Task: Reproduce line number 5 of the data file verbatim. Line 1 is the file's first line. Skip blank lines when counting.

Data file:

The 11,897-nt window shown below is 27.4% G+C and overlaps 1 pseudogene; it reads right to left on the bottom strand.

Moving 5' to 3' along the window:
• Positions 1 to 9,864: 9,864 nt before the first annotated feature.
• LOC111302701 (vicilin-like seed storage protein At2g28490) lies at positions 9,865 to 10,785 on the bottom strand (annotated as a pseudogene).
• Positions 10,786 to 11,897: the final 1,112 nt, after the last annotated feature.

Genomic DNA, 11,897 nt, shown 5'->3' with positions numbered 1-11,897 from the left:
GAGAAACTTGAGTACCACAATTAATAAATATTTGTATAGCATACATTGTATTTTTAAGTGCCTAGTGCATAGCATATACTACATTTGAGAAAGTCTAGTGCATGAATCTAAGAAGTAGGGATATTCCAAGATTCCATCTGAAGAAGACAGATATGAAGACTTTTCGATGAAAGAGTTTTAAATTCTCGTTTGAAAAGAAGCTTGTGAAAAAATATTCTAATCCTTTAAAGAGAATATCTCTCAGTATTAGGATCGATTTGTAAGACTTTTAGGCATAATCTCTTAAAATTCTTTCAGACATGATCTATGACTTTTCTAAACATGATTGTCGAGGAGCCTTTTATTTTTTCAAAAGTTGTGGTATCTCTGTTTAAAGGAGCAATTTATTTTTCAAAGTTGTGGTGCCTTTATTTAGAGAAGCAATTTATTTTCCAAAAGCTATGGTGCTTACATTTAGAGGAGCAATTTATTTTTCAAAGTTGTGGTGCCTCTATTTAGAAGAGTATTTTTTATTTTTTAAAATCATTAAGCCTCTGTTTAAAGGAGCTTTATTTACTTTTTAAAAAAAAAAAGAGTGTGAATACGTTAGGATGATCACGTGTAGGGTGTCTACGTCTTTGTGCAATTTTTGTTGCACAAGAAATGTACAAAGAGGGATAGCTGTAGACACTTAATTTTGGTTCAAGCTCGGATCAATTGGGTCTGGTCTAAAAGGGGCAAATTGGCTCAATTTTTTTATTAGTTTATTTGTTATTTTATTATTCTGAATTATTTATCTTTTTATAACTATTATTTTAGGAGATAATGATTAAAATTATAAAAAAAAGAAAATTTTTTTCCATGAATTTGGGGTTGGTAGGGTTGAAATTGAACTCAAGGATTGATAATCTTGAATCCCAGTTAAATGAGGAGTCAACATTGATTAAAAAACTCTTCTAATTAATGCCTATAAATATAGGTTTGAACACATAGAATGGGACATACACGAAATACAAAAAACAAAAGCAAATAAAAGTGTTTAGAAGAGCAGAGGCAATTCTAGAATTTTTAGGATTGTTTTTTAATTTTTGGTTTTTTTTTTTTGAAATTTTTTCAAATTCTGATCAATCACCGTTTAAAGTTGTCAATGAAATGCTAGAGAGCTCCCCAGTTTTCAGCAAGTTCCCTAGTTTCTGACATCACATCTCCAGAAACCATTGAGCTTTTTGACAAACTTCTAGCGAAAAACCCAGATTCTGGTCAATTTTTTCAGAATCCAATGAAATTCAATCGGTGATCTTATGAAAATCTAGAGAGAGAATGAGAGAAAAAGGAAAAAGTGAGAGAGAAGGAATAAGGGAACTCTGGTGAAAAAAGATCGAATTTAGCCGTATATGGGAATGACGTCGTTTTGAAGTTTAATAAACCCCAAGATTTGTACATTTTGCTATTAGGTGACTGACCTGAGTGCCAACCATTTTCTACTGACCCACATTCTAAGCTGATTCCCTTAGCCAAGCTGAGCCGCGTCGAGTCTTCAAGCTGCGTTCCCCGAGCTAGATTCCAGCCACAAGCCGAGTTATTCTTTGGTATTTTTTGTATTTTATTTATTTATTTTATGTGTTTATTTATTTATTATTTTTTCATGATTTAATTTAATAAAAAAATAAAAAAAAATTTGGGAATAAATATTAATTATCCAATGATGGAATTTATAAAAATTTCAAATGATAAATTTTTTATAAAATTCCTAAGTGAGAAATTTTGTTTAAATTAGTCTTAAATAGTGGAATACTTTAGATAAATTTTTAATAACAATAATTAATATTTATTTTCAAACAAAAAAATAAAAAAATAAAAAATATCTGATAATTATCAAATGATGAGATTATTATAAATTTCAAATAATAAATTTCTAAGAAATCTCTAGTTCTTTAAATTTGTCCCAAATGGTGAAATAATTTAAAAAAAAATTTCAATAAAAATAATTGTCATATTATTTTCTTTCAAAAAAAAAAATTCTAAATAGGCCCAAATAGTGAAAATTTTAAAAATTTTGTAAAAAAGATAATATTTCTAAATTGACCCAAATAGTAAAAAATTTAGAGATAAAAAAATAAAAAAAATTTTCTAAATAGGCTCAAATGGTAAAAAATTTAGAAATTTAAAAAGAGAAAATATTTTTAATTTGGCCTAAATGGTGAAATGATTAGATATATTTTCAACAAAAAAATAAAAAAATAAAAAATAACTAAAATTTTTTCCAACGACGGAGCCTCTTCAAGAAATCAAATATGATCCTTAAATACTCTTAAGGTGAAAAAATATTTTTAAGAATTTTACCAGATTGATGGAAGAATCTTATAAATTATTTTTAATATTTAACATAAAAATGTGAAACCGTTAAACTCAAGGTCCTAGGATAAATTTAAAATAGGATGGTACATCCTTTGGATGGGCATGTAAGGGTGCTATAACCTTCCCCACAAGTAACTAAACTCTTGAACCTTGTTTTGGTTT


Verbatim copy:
• Positions 10,786 to 11,897: the final 1,112 nt, after the last annotated feature.